TIME Education

Female ‘A’ Students End Up Making Less Than Male ‘C’ Students

High school GPA is just one of many factors, including gender, that determine a student’s future income, according to a new study. It found that women who had a 4.0 GPA in high school still made less on average than men who had a 2.5 GPA

Your performance in high school is key to predicting your future salary. But so is your gender and race.

The higher the grade point average (GPA) you have in high school, the more money you’ll make later in life, according to a new University of Miami study that will be published in the upcoming issue of the Eastern Economic Journal. But high-achieving female students still won’t earn as much as male counterparts who didn’t work quite as hard: a woman who had a 4.0 GPA in high school still makes less on average than a man who had a 2.5 GPA.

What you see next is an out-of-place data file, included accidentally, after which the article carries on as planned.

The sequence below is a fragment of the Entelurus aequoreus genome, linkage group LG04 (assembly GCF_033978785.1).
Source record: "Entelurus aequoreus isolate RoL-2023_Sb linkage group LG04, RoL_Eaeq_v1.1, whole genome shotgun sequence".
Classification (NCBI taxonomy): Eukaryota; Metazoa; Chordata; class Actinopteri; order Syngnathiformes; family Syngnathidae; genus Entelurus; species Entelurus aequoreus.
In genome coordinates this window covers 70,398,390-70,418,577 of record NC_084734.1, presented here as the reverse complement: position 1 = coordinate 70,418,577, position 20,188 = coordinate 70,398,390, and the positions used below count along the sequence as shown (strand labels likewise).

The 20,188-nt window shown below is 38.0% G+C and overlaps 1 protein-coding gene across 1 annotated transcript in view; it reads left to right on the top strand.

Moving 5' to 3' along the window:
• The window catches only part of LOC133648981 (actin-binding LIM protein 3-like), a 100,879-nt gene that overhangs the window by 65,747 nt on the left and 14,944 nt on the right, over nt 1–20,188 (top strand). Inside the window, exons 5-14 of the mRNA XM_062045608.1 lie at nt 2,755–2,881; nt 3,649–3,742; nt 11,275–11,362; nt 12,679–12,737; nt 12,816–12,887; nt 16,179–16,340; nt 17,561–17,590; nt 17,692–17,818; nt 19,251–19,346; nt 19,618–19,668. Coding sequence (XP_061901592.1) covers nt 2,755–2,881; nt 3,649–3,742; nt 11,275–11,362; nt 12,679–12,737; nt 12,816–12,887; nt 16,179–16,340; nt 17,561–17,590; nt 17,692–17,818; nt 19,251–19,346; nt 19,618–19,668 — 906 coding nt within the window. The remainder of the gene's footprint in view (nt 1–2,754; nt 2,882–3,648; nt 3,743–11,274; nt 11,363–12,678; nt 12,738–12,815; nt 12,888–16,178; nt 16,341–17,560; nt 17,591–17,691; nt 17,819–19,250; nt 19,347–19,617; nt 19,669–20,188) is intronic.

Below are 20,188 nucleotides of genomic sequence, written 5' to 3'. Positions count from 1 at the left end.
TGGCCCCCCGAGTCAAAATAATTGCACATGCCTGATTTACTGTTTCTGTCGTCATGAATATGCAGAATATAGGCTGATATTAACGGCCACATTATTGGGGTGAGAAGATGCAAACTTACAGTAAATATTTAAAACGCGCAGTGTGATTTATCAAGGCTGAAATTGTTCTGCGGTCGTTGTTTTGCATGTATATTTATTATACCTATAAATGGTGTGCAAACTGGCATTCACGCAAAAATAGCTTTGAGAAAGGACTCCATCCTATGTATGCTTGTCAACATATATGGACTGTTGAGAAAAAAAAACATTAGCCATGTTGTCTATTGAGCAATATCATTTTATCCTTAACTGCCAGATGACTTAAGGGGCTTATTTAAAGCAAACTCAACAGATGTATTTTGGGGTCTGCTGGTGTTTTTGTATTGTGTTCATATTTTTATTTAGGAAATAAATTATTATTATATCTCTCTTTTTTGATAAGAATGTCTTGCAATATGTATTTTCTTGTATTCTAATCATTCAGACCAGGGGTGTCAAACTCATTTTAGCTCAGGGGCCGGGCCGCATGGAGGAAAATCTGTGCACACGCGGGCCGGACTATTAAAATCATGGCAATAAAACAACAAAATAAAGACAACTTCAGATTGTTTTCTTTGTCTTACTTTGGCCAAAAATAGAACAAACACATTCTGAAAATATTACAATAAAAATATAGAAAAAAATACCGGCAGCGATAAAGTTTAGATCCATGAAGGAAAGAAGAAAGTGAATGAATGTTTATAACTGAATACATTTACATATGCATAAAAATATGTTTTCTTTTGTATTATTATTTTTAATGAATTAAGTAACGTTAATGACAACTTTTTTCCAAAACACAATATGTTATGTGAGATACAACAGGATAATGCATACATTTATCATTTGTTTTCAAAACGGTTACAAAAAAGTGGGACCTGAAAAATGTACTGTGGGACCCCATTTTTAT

The chart below illustrates the earnings differences between men and women. The men are in red, the women in green. Personal earnings are listed on the X-axis, high school GPA on the Y-axis.

Michael French, the University of Miami

The gender pay gap has been hotly debated, with some attributing it to job choice, child rearing issues or just plain discrimination. And the issue has recently become more contentious as disputes over how wide the gap actually is continue to grow.

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